Steve: Yeah, well Mark Levi is a-a very clever as well as a very nice guy who is a friend of mine and a terrific mathematician at Penn State who has written a book called the Mathematical Mechanic. In which he uses principles of mechanics and, more generally, physics to solve all kinds of math problems. That is rather than math in the service of science, it’s science in the service of math. And as an example of the kinds of clever things that he does, he recently published a little note, very short. Showing that if you look at the geometry of a cycloid, just drawing the correct lines in the right places, that-that this principle of velocity over sin 𝜃 being constant is-is built-in to the motion of the cycloid itself.

So in that conversation, we never actually talked about the details of the proof itself. It’s kind of a hard thing to do without visuals. But I think a lot of you out there enjoy seeing the math and not just talking about the math. It’s also a really elegant little piece of geometry. So, I’m gonna go through it here.

Imagine a wheel rolling on the ceiling. And picture a point 𝑃 on the rim of that wheel. Mark Levi’s first insight was that the point where the wheel touches the ceiling, that I’ll call 𝐶, acts as this instantaneous center of rotation for the trajectory of 𝑃. It’s as if, for that moment, 𝑃 is on the end of a pendulum whose base is at 𝐶. Since the tangent line of any circle is always perpendicular to the radius, the tangent line of the cycloid path of 𝑃 is perpendicular to the line 𝑃𝐶. This gives us a right angle inside of the circle. And any right triangle inscribed in a circle must have the diameter as its hypotenuse. So from that, you can conclude that the tangent line always intersects the bottom of the circle. Now, let 𝜃 be the angle between this tangent line and the vertical. We get a pair of similar triangles, which I’ll just show on the screen.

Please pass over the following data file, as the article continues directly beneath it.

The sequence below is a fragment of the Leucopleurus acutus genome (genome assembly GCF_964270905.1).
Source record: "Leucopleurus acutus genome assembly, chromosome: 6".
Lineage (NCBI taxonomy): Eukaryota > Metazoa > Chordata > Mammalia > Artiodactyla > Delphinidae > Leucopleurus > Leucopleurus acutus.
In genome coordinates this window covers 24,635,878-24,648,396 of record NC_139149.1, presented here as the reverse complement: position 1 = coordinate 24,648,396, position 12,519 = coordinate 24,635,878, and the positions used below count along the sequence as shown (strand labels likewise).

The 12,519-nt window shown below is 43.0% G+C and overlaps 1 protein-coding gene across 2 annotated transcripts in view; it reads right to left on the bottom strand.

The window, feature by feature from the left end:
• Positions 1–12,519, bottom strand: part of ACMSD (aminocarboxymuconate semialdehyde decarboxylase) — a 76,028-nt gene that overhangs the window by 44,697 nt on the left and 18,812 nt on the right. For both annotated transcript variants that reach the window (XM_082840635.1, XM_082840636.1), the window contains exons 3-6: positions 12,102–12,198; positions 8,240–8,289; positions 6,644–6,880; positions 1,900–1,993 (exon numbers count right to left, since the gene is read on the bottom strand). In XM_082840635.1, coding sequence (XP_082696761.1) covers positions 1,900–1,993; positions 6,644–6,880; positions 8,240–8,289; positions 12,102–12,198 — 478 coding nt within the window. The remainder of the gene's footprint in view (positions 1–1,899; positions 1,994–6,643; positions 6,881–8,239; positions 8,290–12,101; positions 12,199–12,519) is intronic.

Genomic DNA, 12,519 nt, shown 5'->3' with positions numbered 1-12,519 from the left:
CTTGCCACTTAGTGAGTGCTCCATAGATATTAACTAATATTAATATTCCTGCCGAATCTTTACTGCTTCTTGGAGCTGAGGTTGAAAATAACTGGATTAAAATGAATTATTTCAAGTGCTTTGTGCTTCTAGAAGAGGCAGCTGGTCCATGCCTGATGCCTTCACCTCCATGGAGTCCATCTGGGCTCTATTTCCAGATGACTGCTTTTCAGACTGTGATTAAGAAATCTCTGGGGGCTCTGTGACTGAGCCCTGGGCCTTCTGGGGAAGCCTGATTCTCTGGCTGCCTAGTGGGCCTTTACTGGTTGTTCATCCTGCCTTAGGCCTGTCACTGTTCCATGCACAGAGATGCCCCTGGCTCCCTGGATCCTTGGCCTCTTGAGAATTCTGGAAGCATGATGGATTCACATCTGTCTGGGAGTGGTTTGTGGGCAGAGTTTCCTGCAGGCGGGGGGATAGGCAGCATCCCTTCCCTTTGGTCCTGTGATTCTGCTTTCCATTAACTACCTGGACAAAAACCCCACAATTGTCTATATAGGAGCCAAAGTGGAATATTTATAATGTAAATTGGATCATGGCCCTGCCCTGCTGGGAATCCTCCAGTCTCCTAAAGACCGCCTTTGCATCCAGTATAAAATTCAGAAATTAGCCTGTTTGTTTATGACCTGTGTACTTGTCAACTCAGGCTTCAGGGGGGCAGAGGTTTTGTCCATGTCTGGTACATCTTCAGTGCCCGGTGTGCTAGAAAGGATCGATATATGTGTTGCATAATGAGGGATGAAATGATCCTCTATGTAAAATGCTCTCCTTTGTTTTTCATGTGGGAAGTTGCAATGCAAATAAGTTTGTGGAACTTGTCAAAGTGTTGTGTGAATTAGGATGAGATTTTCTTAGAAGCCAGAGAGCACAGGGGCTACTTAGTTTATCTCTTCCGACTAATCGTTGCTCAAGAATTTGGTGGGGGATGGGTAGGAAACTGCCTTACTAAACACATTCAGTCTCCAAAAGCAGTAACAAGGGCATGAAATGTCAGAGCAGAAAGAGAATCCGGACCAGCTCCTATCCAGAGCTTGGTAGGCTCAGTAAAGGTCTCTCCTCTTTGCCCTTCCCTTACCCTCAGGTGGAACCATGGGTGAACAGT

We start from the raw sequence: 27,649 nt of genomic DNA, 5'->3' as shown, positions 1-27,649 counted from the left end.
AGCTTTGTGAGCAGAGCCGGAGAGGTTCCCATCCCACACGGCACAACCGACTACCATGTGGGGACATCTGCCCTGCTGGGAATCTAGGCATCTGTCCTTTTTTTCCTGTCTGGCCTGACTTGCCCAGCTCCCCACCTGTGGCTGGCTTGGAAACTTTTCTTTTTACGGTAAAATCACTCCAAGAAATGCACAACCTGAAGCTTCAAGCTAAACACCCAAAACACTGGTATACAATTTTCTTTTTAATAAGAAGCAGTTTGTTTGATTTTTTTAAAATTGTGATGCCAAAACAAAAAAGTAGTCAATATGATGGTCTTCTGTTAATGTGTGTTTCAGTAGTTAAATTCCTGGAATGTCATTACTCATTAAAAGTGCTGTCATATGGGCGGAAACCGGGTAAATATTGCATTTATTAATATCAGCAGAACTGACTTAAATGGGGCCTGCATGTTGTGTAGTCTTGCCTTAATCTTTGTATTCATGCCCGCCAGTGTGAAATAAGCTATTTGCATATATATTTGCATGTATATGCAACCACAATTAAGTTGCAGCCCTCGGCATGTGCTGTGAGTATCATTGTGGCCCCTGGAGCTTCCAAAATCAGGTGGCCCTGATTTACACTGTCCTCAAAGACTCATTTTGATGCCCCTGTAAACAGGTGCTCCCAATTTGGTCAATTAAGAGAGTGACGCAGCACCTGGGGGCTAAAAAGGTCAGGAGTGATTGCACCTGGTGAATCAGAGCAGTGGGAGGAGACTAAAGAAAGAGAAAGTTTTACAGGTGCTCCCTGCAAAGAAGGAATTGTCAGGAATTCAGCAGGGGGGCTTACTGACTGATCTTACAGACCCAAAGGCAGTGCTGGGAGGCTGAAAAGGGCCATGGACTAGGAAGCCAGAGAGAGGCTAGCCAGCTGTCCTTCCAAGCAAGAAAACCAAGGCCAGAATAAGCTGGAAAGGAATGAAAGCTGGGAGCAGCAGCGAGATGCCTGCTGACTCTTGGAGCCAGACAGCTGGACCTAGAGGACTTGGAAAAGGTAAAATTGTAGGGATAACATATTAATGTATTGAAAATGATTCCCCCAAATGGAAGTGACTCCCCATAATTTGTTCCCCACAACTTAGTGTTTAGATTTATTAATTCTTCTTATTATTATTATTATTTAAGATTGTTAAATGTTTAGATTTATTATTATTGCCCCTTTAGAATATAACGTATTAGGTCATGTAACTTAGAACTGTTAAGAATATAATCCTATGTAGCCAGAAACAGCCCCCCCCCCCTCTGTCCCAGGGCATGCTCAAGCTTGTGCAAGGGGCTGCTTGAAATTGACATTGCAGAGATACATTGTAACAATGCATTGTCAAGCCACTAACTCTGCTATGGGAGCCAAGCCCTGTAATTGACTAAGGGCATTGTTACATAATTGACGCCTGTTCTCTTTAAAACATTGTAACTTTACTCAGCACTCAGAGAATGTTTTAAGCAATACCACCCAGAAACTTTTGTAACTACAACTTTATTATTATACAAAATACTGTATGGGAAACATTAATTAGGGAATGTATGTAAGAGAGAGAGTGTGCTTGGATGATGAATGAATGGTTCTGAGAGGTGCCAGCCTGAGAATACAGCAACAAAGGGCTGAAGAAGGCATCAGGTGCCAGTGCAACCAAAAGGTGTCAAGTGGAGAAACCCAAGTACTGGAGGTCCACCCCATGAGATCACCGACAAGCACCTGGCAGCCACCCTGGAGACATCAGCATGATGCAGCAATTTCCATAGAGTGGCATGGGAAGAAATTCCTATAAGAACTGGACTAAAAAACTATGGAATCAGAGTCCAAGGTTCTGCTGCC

You can see that the length of 𝑃𝐶 is the diameter times sin of 𝜃. Using the second similar triangle, this length times sin of 𝜃 again gives the distance between 𝑃 and the ceiling. The distance that we were calling 𝑦 earlier. Rearranging this, we see that sin of 𝜃 divided by the square root of 𝑦 is equal to one divided by the square root of the diameter. Since the diameter of a circle, of course, stays constant throughout the rotation, this implies that the sin of 𝜃 divided by square root of 𝑦, it’s constant on a cycloid. And that’s exactly the Snell’s law property that we’re looking for. So, when you combine Johann Bernoulli’s insight with this little geometry proof, that’s the cleverest solution of the brachistochrone that I’ve ever seen.